by Stephanie M. Gilliam and Jennifer L. Anderson
A recent Louisiana Court of Appeal decision reaffirms old lessons on employee loan agreements and when it’s inappropriate to make deductions from final paychecks for amounts owed to the company.
Involuntary Termination Prevents Loan Forgiveness
A maintenance technician for a tank-cleaning services company in the oil and gas industry was required to sign a training loan agreement with his employer at the time of hire. The agreement stated the company would lend him $1,625 in training costs, paid in advance. If the employee worked for the company for at least 6 months following successful completion of the training, the loan would be considered paid in full and he would have no further obligations to the company.
But if he worked for the company for less than 6 months, he would have to repay a prorated portion of the training costs. He was employed at will, meaning he could resign at any time and the company could terminate his employment at any time for any lawful reason.
The employee completed the required training on January 30, 2015, meaning July 30, 2015, was the 6-month anniversary of successful completion of the training and the date the loan would be considered paid in full if he remained employed with the company.
On March 9, 2015—38 days after the employee completed the required training—the company terminated his employment. Since he had not worked for the company for at least 6 months following successful completion of the training, the company prorated the amount of his outstanding loan and offset the balance of $1,283.84 against his final paycheck, leaving him with a whopping final paycheck of $0.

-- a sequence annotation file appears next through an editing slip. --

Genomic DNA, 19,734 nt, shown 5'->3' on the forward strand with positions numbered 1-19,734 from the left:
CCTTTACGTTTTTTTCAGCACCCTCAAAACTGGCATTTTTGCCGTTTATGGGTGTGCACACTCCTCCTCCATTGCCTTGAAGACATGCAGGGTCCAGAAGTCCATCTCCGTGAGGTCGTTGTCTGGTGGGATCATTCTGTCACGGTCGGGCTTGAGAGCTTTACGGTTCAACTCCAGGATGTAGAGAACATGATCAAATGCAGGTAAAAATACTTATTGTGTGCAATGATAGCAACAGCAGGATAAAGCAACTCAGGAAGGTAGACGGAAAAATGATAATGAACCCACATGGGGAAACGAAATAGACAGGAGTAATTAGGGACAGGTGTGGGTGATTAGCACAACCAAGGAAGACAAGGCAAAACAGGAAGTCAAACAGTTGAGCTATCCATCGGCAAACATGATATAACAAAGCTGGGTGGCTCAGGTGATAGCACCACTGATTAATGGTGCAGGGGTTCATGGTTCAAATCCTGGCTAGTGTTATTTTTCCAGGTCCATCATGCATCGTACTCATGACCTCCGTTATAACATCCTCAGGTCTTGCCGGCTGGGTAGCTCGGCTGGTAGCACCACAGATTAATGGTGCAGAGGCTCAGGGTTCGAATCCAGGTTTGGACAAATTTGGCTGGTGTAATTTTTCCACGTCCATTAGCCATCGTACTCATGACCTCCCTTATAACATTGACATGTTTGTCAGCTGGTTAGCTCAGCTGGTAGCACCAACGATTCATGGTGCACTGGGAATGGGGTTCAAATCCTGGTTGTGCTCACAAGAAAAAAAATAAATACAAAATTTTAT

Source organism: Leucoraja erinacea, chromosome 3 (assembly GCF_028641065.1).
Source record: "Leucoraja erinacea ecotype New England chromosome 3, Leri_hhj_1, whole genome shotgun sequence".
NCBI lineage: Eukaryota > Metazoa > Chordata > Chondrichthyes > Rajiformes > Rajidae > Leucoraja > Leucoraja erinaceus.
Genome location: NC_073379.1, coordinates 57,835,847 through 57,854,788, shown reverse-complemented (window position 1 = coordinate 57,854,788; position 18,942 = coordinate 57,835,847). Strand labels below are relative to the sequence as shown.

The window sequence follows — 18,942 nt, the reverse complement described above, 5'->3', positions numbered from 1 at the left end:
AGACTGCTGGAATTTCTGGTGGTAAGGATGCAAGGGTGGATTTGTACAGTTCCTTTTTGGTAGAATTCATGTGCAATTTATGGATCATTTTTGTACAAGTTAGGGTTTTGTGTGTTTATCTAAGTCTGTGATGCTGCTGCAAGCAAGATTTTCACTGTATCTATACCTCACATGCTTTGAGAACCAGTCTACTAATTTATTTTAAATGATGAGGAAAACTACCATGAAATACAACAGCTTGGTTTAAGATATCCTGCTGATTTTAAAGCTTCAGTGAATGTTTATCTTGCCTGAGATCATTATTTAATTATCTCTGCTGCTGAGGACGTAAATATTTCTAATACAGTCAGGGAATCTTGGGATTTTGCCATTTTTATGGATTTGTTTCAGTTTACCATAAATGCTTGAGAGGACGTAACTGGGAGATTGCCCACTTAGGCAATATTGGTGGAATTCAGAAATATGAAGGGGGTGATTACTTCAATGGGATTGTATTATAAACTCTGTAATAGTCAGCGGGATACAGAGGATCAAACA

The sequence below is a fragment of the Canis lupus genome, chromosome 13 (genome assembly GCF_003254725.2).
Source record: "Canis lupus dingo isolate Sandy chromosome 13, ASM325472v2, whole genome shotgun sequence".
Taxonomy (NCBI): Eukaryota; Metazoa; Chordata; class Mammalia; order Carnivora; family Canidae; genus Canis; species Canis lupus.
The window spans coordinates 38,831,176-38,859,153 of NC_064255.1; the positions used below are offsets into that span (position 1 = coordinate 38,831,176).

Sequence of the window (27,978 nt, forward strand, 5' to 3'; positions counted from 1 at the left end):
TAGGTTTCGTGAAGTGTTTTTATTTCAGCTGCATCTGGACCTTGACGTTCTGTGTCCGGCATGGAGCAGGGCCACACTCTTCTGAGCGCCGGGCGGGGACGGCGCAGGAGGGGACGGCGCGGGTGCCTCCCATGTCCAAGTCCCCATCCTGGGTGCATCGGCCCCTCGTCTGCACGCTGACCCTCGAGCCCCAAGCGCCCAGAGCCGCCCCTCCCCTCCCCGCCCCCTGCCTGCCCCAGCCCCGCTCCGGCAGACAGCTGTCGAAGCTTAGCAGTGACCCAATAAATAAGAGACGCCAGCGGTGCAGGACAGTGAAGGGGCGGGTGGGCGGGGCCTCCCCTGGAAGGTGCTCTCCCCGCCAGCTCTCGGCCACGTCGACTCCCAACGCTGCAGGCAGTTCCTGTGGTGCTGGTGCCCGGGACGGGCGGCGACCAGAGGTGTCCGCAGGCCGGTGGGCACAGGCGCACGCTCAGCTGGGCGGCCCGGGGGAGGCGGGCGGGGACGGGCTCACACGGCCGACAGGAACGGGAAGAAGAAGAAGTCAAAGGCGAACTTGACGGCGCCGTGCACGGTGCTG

The employee made a written demand for the amount deducted from his final paycheck. When the company refused his demand, he filed suit under the Louisiana Wage Payment Law, seeking unpaid wages, penalty wages, and attorneys’ fees.
Training Loan Agreement Violated Public Policy
The trial court ruled in favor of the employee, finding the training loan agreement violated Louisiana public policy. The company appealed, arguing the trial court relied on a previous court decision, Newsom v. Global Data Systems, Inc. (La. App. 3 Cir., Dec. 12, 2012), 107 So.3d 781, that was incompatible with the facts in this case.
Newsom, the court concluded that an employment agreement requiring at-will employees to reimburse their employer for education and training expenses after separation is against public policy and is therefore void. In Newsom, the employment agreement was open-ended and required the employee to reimburse the company for all expenses incurred for training and education during the previous 12 months of employment, regardless of the length of service.
In this case, the employer argued that the agreement in Newsom was different from its training loan agreement, which was for a short defined period of time and provided for forgiveness of the debt over that period. The appellate court was unpersuaded by the argument.
According to the court, in an at-will-employment relationship, taking a setoff is against Louisiana public policy unless it is for specific items such as personal loans, damage caused by the employee, lost equipment, uniforms, overpayment from a previous paycheck, or property that is improperly retained by the employee. (Note that this case addressed only Louisiana law, not the Fair Labor Standards Act (FLSA), which imposes additional considerations regarding setoffs and deductions.)